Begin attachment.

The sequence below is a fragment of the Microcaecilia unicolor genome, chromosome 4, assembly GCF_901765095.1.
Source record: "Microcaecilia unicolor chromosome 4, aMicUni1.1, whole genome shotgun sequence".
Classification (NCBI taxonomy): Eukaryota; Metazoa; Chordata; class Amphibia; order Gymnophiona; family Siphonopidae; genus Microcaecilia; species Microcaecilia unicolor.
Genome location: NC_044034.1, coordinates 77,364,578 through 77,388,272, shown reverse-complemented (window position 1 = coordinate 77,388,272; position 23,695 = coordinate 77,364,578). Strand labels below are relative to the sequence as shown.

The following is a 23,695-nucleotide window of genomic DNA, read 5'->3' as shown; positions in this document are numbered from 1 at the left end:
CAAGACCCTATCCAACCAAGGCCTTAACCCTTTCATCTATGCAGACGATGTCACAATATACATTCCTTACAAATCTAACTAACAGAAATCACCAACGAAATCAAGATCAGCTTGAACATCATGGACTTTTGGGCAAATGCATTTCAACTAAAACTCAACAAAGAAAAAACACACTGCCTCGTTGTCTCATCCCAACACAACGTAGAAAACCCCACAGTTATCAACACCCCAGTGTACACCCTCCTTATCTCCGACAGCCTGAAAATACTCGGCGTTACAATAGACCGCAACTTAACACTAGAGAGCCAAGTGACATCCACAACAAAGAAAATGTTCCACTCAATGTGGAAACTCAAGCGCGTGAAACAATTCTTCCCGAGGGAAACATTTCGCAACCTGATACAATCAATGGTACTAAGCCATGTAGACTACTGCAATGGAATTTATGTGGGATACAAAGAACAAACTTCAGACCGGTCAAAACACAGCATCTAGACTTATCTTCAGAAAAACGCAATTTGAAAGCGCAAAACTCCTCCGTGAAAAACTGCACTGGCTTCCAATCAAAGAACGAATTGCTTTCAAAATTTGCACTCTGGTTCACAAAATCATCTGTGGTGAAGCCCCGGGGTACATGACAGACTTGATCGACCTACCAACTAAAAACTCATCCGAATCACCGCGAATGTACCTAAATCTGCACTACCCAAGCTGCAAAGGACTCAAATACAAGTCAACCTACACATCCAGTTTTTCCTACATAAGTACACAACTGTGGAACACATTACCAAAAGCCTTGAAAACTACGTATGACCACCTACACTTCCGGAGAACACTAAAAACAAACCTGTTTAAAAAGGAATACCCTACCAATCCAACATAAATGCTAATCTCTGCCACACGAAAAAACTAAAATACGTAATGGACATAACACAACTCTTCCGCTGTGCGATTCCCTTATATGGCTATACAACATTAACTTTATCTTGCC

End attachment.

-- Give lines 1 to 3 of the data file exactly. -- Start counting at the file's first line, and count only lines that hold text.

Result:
The sequence below is a fragment of the Microcaecilia unicolor genome, chromosome 4, assembly GCF_901765095.1.
Source record: "Microcaecilia unicolor chromosome 4, aMicUni1.1, whole genome shotgun sequence".
Classification (NCBI taxonomy): Eukaryota; Metazoa; Chordata; class Amphibia; order Gymnophiona; family Siphonopidae; genus Microcaecilia; species Microcaecilia unicolor.